During the summer of 1928, the Hudson’s Bay Company’s supply ship SS Distributor was on its annual trip down the Mackenzie River to distribute the yearly treaty payment. The annual trip to the posts was usually a time to meet family, resupply for the summer camps and alleviate the long winter. The previous winter had been bad for hunting, as the government put in restrictions due to the fragile fur animal stocks. While usually bringing relief, the Distributor spread misery and death as it carried a virulent influenza (flu) strain.
Lacking previous exposure to influenza, the contact with infected passengers quickly became a deadly epidemic killing an estimated 10 to 15% of the Indigenous population of the Northwest Territories. The official police report listed 200 Indigenous and non-Indigenous people who died, but this number was likely confined to RCMP patrol areas and likely vastly underreported. Influenza took a much higher percentage of the people in remote locations, and stories tell of places where no one survived to bury the dead. Philip H. Godsell, the Inspector of the Hudson’s Bay Company, wrote: “Daily the doleful tolling of the mission bells the full length of that vast river proclaimed the passing of another and still another soul. Soon it became impossible to dig graves for all the dead, so they were wrapped in blankets and buried in a common grave.”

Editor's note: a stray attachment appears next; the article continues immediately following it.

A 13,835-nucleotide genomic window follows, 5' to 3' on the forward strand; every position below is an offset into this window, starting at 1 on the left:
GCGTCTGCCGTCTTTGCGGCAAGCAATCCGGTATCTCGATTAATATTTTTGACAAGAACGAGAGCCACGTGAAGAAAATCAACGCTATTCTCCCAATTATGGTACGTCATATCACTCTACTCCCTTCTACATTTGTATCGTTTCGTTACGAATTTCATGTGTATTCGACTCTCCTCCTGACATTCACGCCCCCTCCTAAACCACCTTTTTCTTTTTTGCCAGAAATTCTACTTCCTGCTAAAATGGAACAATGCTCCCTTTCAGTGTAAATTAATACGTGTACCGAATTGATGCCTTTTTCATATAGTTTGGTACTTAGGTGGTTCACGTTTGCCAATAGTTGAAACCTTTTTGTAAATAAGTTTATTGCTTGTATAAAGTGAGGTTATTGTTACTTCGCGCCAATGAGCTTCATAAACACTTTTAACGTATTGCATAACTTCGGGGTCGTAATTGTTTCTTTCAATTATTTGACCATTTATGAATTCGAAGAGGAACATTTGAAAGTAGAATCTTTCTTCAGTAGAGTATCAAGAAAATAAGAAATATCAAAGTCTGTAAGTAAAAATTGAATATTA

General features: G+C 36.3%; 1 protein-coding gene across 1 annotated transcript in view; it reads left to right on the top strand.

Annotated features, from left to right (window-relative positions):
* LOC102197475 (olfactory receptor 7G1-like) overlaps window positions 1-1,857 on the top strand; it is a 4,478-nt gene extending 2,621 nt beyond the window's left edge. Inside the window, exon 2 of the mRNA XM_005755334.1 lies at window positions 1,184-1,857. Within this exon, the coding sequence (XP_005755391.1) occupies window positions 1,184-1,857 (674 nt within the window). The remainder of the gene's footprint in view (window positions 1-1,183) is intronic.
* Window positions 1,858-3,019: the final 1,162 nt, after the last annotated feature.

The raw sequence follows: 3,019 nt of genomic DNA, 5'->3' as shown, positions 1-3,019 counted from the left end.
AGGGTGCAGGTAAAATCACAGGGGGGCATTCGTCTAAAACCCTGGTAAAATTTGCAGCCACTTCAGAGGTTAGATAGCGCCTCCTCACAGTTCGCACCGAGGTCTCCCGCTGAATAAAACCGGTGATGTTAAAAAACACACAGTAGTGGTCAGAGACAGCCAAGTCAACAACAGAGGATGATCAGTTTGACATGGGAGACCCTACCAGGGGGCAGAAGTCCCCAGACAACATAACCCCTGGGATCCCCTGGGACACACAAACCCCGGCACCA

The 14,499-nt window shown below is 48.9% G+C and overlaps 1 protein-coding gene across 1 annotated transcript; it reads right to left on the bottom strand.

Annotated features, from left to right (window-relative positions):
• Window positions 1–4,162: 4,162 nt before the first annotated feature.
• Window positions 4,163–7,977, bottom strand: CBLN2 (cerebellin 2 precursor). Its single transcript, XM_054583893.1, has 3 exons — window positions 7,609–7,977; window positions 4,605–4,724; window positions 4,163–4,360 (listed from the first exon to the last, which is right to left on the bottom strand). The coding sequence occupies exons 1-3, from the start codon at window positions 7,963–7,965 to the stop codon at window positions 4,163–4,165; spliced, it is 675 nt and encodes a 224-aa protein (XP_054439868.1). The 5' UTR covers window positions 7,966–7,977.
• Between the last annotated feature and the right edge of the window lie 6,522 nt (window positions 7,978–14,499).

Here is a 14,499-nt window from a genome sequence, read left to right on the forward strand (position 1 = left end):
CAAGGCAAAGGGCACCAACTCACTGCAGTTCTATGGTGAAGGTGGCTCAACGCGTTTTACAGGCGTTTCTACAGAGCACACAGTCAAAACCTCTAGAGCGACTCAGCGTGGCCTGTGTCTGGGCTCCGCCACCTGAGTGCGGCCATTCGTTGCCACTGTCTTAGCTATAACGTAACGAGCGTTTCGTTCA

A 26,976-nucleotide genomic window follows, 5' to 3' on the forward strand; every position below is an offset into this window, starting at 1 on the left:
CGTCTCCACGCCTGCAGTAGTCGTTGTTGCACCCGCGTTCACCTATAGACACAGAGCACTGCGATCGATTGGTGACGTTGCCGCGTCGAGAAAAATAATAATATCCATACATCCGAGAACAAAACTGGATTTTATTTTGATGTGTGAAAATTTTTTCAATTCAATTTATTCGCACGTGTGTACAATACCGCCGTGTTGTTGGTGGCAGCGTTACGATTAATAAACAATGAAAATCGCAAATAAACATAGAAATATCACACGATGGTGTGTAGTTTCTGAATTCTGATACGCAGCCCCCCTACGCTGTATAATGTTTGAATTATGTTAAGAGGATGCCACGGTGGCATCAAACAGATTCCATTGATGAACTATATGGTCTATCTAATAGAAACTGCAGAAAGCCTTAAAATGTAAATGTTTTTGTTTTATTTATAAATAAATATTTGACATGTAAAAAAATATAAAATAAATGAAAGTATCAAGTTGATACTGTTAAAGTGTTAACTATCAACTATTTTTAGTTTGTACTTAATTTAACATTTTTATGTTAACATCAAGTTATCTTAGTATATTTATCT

In and around the Mackenzie valley and Arctic coast trading posts, the Royal Canadian Mounted Police, the clergy, and Hudson’s Bay Company employees cared for the sick often while ill themselves. Families lost their Elders, hunters, and caregivers, adding to the burden and trauma of the survivors. There were many pleas for more medical assistance as promised in the Treaty negotiations for the Mackenzie District. The horrors of the summer of 1928 would not be forgotten.